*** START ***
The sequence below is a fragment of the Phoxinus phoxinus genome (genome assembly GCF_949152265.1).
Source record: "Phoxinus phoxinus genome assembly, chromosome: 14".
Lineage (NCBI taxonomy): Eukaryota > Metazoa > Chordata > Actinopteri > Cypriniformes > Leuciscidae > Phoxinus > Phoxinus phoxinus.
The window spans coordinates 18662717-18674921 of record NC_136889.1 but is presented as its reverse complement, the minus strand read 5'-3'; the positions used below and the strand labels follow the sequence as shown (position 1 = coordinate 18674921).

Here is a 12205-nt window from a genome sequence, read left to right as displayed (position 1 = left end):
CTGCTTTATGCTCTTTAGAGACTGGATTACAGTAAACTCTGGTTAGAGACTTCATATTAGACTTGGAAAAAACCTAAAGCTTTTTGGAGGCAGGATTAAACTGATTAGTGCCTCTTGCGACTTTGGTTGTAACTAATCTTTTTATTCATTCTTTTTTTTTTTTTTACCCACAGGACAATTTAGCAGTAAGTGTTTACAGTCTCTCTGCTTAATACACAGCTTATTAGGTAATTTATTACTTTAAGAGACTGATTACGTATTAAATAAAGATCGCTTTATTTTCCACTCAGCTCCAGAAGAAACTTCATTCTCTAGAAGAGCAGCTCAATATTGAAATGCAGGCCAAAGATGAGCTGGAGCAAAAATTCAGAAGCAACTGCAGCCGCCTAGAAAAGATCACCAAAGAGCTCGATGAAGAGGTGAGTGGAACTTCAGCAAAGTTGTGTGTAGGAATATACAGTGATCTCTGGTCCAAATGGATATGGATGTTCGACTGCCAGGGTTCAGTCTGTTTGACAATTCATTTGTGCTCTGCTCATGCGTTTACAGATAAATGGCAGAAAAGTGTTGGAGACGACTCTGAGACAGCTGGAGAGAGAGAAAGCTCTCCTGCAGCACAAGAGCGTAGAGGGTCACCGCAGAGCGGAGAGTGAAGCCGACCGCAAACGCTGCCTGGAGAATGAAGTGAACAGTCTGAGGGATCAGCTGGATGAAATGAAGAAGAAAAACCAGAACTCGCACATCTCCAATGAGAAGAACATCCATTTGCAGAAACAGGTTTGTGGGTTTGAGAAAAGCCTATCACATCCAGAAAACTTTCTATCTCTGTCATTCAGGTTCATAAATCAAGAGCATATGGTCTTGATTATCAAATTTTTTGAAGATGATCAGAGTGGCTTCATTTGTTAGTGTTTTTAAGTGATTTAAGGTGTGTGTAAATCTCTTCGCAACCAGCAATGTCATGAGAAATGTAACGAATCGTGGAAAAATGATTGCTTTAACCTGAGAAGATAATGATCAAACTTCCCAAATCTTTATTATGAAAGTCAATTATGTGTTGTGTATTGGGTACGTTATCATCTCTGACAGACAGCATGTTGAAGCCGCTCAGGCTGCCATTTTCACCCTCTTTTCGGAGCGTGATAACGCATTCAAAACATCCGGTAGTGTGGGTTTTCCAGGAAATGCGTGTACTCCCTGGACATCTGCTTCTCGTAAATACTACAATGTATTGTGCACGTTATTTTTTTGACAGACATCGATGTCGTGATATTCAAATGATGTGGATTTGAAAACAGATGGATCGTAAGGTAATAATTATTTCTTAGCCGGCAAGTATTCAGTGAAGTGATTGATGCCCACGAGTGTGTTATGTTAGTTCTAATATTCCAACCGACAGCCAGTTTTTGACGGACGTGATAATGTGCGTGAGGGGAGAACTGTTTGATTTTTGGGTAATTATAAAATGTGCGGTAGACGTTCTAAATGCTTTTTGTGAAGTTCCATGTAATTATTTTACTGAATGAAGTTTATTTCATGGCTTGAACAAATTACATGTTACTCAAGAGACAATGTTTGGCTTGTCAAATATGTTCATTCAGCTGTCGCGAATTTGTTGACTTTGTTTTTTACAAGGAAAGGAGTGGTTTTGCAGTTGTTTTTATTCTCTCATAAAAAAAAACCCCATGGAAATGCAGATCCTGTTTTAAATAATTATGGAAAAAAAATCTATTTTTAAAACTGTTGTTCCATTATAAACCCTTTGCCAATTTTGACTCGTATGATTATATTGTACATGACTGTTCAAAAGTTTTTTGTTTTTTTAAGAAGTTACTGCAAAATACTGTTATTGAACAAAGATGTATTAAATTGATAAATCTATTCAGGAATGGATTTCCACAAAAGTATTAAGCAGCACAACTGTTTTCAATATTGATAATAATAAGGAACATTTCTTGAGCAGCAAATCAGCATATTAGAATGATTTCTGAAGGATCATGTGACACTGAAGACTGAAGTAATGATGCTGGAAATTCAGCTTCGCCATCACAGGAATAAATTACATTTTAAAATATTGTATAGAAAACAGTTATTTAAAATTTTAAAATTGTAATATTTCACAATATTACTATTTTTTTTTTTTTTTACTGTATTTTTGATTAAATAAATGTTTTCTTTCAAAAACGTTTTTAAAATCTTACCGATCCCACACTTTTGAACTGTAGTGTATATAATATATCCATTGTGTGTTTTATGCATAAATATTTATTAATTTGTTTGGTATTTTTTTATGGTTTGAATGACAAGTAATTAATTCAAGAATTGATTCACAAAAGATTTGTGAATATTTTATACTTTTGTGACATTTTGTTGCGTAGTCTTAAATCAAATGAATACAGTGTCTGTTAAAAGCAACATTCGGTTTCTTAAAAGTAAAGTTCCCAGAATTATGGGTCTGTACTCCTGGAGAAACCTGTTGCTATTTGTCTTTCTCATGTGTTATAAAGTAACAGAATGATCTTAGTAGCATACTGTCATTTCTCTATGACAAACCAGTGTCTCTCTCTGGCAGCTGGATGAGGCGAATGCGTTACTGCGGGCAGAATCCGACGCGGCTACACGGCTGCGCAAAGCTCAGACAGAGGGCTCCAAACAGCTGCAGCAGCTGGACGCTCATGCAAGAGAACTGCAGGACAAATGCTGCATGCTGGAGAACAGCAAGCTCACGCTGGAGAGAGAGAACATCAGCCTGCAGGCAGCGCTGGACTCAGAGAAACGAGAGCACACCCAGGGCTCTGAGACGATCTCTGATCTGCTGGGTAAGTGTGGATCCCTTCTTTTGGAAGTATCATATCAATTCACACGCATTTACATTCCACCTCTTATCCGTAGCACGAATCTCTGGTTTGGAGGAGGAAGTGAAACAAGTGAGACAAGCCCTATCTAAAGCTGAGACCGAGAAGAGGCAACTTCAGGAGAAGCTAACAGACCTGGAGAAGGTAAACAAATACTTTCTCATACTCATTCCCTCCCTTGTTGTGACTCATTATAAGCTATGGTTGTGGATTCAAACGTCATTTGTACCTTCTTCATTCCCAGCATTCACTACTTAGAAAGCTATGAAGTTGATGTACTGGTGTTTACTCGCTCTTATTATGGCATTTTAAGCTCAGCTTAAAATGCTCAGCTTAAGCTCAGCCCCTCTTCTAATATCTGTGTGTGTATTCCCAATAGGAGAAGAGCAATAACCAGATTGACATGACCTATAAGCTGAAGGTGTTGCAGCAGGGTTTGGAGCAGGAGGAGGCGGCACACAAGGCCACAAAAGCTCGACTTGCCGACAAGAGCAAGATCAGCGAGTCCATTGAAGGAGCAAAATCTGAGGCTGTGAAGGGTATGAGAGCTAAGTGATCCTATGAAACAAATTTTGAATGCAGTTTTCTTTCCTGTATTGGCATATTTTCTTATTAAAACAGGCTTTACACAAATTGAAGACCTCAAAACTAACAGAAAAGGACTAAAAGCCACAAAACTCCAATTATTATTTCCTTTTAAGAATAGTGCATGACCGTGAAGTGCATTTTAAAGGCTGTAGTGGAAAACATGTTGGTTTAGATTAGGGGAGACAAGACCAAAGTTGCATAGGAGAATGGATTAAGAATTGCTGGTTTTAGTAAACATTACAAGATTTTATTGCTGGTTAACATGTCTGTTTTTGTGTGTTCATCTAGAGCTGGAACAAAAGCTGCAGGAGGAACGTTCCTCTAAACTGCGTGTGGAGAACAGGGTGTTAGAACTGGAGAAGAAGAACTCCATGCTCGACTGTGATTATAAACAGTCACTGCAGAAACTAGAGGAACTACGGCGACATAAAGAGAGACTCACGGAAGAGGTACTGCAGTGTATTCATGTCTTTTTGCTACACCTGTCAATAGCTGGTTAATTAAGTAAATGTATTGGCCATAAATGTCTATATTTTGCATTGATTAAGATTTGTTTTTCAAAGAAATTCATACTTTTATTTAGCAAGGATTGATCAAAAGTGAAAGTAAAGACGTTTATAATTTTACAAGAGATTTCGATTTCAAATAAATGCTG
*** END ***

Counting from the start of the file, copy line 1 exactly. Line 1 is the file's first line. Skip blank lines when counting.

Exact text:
The sequence below is a fragment of the Phoxinus phoxinus genome (genome assembly GCF_949152265.1).